- Decreased productivity at the workplace
- A drop in grades at school
- Social withdrawal
- Financial instability
- Relationships struggle
Treatment For Salvia Abuse And Addiction
Is salvia illegal? This drug has not been approved for medical uses in the United States and individual state laws apply. Different states have different regulatory laws for possession, buying, and selling. The abuse cannot be proven by any standard or extended salvia drug testing. Individuals who want to overcome the addiction from seer’s sage should immediately get enrolled in a rehab center for drug addiction. The first step of treatment for drug abuse can be detox, which will help the body get rid of the toxins. Through the use of various therapies and educational opportunities, patients can be taught to direct their negative behavior into constructive ones.
- Katherine A. MacLean, Matthew W. Johnson, Chad J. Reissig, Thomas E. Prisinzano, and Roland R. Griffiths, “Dose-related Effects of Salvinorin A in Humans: Dissociative, Hallucinogenic, and Memory Effects”, Nov 2012, https://www.ncbi.nlm.nih.gov/pmc/articles/PMC3581702/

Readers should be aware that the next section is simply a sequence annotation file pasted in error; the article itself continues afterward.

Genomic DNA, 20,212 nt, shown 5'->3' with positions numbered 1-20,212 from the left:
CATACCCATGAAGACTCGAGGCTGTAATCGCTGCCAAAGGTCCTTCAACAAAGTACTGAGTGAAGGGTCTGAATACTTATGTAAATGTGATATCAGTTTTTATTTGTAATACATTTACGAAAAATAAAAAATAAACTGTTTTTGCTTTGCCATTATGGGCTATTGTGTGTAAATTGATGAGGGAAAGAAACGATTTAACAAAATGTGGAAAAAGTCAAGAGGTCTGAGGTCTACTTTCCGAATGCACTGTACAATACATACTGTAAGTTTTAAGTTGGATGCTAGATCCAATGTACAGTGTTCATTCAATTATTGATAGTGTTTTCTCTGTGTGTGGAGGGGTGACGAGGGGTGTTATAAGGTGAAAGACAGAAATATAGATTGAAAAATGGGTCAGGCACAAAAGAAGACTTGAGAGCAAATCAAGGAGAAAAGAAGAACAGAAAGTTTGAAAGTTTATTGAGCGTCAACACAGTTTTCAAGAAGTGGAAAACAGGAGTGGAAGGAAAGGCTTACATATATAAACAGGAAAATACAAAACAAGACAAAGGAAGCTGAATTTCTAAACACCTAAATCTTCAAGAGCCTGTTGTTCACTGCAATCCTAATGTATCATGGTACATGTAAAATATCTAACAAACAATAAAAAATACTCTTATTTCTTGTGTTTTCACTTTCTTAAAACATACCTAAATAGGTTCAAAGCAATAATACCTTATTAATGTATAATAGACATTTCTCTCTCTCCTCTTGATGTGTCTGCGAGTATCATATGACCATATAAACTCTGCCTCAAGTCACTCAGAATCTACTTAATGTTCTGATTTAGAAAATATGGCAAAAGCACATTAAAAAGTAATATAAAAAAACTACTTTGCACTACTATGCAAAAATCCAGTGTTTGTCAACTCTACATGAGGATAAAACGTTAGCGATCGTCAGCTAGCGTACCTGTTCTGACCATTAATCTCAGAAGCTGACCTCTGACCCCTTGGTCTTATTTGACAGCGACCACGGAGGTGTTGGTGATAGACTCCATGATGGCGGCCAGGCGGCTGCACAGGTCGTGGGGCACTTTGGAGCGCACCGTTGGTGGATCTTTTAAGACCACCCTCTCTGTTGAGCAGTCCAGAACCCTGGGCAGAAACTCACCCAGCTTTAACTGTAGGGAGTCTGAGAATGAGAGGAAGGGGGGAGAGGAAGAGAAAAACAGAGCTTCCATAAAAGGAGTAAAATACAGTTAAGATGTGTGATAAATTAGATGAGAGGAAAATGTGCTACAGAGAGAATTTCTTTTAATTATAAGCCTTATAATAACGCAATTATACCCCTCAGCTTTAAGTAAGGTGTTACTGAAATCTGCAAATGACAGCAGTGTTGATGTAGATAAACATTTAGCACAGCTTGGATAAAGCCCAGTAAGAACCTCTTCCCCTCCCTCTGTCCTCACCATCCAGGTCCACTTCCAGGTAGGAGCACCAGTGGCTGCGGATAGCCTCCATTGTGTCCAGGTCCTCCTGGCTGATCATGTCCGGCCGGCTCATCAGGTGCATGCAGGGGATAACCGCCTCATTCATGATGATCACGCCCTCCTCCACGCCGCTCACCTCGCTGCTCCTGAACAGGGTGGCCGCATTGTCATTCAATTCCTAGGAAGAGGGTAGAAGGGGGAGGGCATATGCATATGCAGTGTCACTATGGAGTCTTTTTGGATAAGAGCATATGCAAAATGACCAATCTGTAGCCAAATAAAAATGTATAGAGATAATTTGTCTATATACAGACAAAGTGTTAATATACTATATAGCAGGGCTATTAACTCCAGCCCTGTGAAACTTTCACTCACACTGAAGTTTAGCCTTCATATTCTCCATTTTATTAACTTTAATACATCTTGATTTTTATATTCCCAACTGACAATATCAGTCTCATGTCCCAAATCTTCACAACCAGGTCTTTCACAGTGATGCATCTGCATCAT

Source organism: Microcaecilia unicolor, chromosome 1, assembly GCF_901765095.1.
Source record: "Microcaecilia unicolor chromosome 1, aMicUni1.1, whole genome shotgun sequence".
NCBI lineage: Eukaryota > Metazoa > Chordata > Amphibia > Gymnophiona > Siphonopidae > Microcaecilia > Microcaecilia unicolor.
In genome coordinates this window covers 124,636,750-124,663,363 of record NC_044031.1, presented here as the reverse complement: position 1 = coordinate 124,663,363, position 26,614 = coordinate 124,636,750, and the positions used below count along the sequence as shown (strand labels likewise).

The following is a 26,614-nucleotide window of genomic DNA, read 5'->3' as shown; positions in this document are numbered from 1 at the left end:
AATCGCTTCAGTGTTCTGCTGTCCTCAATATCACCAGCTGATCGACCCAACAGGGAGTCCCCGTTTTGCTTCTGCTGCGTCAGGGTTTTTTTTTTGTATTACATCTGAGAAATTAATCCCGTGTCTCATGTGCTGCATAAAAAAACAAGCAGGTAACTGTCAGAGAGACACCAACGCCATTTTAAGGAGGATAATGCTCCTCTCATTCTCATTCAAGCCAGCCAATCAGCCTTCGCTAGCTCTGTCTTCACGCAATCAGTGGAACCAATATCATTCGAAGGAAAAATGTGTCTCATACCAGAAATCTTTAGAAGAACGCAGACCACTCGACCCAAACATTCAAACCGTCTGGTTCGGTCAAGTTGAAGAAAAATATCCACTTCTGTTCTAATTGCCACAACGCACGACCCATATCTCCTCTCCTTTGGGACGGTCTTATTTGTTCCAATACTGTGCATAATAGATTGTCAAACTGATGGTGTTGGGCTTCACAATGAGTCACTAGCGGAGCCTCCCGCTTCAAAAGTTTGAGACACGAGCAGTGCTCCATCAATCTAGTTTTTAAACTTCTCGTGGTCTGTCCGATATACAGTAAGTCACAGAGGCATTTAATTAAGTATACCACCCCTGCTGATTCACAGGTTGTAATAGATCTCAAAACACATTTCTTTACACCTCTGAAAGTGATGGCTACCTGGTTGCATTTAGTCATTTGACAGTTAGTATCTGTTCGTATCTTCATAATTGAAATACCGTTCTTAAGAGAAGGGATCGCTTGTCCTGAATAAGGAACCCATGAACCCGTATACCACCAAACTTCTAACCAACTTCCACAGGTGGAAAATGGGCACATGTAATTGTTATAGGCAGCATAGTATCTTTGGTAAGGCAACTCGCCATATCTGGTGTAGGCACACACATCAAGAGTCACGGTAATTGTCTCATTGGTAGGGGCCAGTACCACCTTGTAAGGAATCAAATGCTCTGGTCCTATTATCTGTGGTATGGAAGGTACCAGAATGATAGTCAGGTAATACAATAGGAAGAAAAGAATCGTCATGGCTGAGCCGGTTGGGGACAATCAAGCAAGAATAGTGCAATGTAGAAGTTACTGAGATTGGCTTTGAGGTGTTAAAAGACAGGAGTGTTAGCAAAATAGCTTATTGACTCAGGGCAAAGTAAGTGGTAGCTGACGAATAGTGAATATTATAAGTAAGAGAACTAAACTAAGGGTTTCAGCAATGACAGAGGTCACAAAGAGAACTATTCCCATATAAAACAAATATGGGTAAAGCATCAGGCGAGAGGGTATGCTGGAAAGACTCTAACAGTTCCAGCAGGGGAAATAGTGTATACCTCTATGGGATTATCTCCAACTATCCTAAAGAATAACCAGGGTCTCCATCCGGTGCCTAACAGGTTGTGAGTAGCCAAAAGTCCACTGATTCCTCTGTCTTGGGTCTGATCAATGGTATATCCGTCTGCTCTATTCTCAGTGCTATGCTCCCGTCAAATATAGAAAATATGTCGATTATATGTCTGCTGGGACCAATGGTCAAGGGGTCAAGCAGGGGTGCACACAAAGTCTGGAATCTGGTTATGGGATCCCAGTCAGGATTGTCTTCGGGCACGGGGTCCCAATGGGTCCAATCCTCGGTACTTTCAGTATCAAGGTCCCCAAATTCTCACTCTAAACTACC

- Ana Elda Maqueda, MSc, Marta Valle, PhD, Peter H. Addy, PhD, Rosa Maria Antonijoan, PhD, Montserrat Puntes, MD, Jimena Coimbra, MD, Maria Rosa Ballester, MSc, Maite Garrido, MSc, Mireia González, MSc, Judit Claramunt, MSc, Steven Barker, PhD, Matthew W. Johnson, PhD, Roland R. Griffiths, PhD, and Jordi Riba, PhD, “Salvinorin-A Induces Intense Dissociative Effects, Blocking External Sensory Perception and Modulating Interoception and Sense of Body Ownership in Humans”, Nov 2015, https://www.ncbi.nlm.nih.gov/pmc/articles/PMC4675976/
- Li-Tzy Wu, George E Woody, Chongming Yang, Jih-Heng Li, and Dan G Blazer, “Recent national trends in Salvia divinorum use and substance-use disorders among recent and former Salvia divinorum users compared with nonusers”, Apr 2011, https://www.ncbi.nlm.nih.gov/pmc/articles/PMC3122136/
- Anderson, T., Petranker, R., Christopher, A. et al. Psychedelic microdosing benefits and challenges: an empirical codebook. Harm Reduct J 16, 43 (2019). https://harmreductionjournal.biomedcentral.com/articles/10.1186/s12954-019-0308-4
- California Poison Control System. Salvia Divinorum (2016, January 11). https://calpoison.org/news/salvia-divinorum